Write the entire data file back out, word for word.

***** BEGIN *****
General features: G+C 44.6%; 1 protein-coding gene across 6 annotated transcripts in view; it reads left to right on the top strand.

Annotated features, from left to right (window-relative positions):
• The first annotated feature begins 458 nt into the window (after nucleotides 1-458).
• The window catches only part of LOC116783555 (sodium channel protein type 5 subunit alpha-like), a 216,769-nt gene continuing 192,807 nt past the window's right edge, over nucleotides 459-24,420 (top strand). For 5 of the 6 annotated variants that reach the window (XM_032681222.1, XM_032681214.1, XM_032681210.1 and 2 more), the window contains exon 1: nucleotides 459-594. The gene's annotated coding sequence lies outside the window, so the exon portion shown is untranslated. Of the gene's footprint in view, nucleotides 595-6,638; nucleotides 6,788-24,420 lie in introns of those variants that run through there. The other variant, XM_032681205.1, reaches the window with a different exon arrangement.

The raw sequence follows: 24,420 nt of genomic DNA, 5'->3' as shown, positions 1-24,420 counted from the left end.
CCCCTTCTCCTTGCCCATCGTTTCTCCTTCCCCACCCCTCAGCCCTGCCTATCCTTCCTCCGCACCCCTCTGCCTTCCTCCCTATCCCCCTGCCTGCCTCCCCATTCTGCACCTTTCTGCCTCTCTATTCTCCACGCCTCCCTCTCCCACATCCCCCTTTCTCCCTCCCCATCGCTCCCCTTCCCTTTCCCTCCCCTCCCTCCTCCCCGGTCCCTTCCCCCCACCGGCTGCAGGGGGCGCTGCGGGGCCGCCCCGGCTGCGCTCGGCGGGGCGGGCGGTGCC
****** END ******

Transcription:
General features: G+C 44.6%; 1 protein-coding gene across 6 annotated transcripts in view; it reads left to right on the top strand.

Annotated features, from left to right (window-relative positions):
• The first annotated feature begins 458 nt into the window (after nucleotides 1-458).
• The window catches only part of LOC116783555 (sodium channel protein type 5 subunit alpha-like), a 216,769-nt gene continuing 192,807 nt past the window's right edge, over nucleotides 459-24,420 (top strand). For 5 of the 6 annotated variants that reach the window (XM_032681222.1, XM_032681214.1, XM_032681210.1 and 2 more), the window contains exon 1: nucleotides 459-594. The gene's annotated coding sequence lies outside the window, so the exon portion shown is untranslated. Of the gene's footprint in view, nucleotides 595-6,638; nucleotides 6,788-24,420 lie in introns of those variants that run through there. The other variant, XM_032681205.1, reaches the window with a different exon arrangement.

The raw sequence follows: 24,420 nt of genomic DNA, 5'->3' as shown, positions 1-24,420 counted from the left end.
CCCCTTCTCCTTGCCCATCGTTTCTCCTTCCCCACCCCTCAGCCCTGCCTATCCTTCCTCCGCACCCCTCTGCCTTCCTCCCTATCCCCCTGCCTGCCTCCCCATTCTGCACCTTTCTGCCTCTCTATTCTCCACGCCTCCCTCTCCCACATCCCCCTTTCTCCCTCCCCATCGCTCCCCTTCCCTTTCCCTCCCCTCCCTCCTCCCCGGTCCCTTCCCCCCACCGGCTGCAGGGGGCGCTGCGGGGCCGCCCCGGCTGCGCTCGGCGGGGCGGGCGGTGCC